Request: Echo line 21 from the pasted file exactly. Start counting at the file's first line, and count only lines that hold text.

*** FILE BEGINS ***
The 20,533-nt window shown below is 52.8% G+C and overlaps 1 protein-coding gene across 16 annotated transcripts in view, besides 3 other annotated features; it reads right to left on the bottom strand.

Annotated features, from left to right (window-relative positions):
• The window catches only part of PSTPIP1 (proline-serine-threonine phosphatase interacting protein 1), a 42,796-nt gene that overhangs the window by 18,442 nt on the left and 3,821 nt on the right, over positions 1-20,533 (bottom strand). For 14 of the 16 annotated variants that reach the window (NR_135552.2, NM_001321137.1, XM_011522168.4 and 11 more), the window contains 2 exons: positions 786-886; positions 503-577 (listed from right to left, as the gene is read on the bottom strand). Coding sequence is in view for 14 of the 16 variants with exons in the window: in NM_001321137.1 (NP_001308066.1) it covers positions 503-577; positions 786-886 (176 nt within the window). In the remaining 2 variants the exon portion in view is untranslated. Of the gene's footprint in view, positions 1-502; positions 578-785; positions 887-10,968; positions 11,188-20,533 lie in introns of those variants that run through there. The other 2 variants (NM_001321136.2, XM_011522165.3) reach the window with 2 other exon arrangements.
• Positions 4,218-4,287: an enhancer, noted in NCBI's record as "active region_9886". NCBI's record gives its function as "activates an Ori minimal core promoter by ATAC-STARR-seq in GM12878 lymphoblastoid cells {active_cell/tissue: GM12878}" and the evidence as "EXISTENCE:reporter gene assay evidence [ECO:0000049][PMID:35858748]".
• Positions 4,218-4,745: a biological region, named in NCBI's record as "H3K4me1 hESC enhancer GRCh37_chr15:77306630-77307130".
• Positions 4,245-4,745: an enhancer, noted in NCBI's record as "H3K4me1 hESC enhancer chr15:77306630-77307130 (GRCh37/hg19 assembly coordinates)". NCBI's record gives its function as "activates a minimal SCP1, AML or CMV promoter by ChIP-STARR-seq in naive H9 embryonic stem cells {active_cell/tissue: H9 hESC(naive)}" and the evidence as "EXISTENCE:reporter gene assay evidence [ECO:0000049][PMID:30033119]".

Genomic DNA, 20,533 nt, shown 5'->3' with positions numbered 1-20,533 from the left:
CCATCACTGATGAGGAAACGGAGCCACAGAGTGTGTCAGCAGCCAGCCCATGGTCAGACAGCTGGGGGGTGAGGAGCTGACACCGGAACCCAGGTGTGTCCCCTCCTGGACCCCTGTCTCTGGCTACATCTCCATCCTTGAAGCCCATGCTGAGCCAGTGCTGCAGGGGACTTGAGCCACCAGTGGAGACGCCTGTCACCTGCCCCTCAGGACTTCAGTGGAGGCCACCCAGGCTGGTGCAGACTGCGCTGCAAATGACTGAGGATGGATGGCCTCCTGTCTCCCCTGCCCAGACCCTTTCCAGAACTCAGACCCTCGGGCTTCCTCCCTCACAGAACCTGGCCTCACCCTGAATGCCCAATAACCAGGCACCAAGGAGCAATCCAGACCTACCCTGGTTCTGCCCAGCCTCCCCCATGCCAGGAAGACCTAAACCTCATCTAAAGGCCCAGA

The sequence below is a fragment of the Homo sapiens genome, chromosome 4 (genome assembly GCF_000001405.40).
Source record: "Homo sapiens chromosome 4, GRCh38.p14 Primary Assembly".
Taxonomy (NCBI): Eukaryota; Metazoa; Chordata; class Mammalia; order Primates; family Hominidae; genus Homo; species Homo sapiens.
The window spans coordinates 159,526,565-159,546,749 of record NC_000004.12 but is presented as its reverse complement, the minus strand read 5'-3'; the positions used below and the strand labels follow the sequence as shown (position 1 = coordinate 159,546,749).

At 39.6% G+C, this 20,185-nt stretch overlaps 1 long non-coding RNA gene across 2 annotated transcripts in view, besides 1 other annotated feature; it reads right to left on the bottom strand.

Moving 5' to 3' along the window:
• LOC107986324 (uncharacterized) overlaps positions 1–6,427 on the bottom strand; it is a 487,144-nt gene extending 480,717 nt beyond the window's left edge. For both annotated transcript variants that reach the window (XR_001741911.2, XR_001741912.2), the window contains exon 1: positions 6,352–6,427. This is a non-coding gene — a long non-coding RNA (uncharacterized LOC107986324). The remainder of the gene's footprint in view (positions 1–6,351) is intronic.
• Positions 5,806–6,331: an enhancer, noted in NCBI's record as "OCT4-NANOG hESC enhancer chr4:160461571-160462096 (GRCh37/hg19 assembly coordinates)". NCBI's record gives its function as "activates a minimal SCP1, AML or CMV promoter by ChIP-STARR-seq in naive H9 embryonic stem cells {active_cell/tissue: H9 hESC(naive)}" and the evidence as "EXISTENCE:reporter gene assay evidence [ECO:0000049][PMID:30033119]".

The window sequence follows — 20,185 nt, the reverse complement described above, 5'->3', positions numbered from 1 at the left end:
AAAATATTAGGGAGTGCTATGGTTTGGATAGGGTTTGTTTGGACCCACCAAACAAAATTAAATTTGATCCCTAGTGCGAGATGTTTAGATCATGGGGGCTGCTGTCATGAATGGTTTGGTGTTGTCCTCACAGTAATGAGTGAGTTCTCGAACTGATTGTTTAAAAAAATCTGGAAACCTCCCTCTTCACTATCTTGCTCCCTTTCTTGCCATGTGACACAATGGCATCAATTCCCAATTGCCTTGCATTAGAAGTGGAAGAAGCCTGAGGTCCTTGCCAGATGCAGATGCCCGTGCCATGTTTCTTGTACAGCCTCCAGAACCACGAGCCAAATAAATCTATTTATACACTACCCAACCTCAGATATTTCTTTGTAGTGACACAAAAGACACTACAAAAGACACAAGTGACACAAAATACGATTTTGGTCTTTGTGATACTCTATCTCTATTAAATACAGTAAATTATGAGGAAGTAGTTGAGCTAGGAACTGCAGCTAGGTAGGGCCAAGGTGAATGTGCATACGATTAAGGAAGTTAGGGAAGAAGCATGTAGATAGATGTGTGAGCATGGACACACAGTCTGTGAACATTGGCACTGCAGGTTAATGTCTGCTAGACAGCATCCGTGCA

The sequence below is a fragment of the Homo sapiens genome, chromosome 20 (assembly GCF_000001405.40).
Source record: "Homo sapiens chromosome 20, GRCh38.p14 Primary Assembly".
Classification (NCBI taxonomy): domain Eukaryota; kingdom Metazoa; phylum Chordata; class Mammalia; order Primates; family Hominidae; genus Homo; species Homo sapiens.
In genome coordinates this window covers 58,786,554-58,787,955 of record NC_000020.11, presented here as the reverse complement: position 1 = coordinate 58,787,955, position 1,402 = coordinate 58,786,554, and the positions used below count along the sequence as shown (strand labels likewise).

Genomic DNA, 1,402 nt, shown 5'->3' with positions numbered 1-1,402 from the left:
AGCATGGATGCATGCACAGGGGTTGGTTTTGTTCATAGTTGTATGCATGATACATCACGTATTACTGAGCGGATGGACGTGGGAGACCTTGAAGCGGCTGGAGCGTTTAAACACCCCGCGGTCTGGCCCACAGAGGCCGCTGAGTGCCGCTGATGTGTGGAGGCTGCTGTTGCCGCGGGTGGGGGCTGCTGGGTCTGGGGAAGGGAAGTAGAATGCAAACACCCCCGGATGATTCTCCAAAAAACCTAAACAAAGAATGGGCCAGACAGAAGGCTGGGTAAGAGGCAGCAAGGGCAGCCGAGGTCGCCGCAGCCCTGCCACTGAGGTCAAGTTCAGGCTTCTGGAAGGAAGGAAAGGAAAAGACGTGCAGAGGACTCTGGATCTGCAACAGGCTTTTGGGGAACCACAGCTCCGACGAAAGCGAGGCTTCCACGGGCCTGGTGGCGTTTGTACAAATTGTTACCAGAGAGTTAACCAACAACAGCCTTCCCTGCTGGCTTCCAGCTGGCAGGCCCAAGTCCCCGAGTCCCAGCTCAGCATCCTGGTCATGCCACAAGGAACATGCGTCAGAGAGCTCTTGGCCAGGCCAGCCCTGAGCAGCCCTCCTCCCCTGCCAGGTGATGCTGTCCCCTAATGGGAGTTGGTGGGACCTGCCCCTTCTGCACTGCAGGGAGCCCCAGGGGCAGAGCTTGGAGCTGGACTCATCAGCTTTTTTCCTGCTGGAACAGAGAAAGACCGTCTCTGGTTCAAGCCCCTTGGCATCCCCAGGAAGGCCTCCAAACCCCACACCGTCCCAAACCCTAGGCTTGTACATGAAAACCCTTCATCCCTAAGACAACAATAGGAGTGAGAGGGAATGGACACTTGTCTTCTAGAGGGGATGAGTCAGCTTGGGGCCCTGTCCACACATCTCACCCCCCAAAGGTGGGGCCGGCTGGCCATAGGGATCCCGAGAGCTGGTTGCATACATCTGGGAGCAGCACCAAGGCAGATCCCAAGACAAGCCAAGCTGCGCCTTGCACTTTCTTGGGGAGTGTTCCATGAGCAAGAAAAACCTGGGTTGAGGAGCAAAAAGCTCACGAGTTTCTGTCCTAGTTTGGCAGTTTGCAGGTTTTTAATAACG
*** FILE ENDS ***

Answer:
Classification (NCBI taxonomy): domain Eukaryota; kingdom Metazoa; phylum Chordata; class Mammalia; order Primates; family Hominidae; genus Homo; species Homo sapiens.